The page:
You are on page 1of 8

3/13/2019 G.R. No.

104879

Today is Wednesday, March 13, 2019

Custom Search

Constitution Statutes Executive Issuances Judicial Issuances Other Issuances Jurisprudence International Legal Resources AUSL Exclusive

Republic of the Philippines


SUPREME COURT
Manila

EN BANC

G.R. No. 104879 May 6, 1994

ELIZALDE MALALOAN and MARLON LUAREZ, petitioners,


vs.
COURT OF APPEALS; HON. ANTONIO J. FINEZA, in his capacity as Presiding Judge, Branch 131, Regional
Trial Court of Kalookan City; HON. TIRSO D.C. VELASCO, in his capacity as Presiding Judge, Branch 88,
Regional Trial Court of Quezon City; and PEOPLE OF THE PHILIPPINES, respondents.

Alexander A. Padilla for petitioners.

The Solicitor General for the People of the Philippines.

REGALADO, J.:

Creative legal advocacy has provided this Court with another primae impressionis case through the present petition
wherein the parties have formulated and now pose for resolution the following issue: Whether or not a court may
take cognizance of an application for a search warrant in connection with an offense committed outside its territorial
boundary and, thereafter, issue the warrant to conduct a search on a place outside the court's supposed territorial
jurisdiction. 1

The factual background and judicial antecedents of this case are best taken from the findings of respondent Court of
Appeals 2 on which there does not appear to be any dispute, to wit:

From the pleadings and supporting documents before the Court, it can be gathered that on March 22,
1990, 1st Lt. Absalon V. Salboro of the CAPCOM Northern Sector (now Central Sector) filed with the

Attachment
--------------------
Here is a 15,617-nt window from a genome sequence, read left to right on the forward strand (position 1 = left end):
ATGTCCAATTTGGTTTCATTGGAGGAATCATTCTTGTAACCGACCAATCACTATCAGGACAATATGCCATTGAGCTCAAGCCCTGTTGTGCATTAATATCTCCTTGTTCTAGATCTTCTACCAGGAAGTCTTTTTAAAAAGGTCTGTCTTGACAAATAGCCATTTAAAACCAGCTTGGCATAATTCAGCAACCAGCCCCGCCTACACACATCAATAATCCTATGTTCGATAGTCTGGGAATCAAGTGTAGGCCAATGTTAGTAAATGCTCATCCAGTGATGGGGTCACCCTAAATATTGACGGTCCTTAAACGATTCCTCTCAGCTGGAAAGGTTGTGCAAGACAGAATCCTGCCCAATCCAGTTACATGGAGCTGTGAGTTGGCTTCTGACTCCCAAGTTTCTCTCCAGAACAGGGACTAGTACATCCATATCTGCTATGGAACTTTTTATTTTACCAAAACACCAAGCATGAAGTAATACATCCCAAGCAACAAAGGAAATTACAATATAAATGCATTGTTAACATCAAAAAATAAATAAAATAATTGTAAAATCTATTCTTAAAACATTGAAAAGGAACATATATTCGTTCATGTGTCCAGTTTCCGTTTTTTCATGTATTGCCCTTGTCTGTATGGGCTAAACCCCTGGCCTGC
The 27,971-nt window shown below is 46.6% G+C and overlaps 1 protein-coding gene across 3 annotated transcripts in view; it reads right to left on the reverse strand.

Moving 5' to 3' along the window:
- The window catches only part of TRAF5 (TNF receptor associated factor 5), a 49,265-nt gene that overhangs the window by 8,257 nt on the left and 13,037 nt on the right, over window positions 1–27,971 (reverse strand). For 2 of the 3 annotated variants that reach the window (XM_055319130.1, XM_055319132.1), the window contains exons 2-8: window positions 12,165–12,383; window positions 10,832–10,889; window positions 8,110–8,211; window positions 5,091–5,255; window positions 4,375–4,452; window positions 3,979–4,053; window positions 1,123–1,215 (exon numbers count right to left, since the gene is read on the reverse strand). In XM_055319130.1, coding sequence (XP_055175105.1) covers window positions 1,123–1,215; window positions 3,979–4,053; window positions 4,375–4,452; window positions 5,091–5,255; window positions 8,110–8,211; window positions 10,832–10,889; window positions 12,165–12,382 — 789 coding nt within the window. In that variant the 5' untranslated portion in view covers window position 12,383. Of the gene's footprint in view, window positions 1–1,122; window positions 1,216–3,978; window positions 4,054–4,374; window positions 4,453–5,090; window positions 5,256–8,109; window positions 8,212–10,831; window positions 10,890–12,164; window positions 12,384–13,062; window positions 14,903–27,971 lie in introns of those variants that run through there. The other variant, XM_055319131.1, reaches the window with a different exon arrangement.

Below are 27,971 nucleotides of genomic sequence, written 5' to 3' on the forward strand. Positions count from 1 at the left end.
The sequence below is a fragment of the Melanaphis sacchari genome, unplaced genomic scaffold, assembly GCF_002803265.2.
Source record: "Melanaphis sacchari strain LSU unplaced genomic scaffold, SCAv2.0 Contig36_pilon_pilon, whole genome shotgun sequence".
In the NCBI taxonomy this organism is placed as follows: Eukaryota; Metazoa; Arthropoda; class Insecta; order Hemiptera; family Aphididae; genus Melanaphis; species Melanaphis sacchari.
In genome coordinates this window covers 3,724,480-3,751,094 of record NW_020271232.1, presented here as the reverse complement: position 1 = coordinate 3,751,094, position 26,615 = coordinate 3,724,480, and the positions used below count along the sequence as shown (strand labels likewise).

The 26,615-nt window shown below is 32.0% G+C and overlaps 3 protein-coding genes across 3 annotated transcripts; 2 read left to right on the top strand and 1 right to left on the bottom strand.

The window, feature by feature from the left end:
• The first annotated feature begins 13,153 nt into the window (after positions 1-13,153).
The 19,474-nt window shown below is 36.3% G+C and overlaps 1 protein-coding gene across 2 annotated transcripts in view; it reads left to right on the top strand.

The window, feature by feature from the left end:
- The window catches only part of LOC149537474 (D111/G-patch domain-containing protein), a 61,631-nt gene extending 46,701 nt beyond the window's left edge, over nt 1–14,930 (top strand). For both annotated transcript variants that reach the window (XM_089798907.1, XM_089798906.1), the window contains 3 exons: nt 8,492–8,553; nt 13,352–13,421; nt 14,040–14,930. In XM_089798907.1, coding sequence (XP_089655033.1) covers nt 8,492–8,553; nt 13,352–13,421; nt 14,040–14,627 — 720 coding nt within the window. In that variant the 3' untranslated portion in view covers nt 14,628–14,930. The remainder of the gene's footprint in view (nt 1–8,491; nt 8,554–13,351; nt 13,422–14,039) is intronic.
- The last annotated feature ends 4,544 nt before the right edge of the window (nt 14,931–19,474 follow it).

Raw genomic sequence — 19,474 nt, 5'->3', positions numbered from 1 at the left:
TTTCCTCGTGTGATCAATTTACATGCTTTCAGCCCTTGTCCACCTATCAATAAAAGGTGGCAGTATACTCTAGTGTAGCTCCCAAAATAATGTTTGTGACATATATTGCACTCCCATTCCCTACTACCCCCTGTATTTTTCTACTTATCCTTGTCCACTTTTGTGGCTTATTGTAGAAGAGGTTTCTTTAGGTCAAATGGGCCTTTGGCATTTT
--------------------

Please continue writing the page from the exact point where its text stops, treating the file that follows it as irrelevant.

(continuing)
Regional Trial Court of Kalookan City an application for search warrant. The search warrant was sought
for in connection with an alleged violation of P.D. 1866 (Illegal Possession of Firearms and
Ammunitions) perpetrated at No. 25 Newport St., corner Marlboro St., Fairview, Quezon City. On March
23, 1990, respondent RTC Judge of Kalookan City issued Search Warrant No. 95-90. On the same
day, at around 2:30 p.m., members of the CAPCOM, armed with subject search warrant, proceeded to
the situs of the offense alluded to, where a labor seminar of the Ecumenical Institute for Labor
Education and Research (EILER) was then taking place. According to CAPCOM's "Inventory of
Property Seized," firearms, explosive materials and subversive documents, among others, were seized
and taken during the search. And all the sixty-one (61) persons found within the premises searched
were brought to Camp Karingal, Quezon City but most of them were later released, with the exception
of the herein petitioners, EILER Instructors, who were indicated for violation of P.D. 1866 in Criminal
Case No. Q-90-11757 before Branch 88 of the Regional Trial Court of Quezon City, presided over by
respondent Judge Tirso D.C. Velasco.

On July 10, 1990, petitioners presented a "Motion for Consolidation, Quashal of Search Warrant and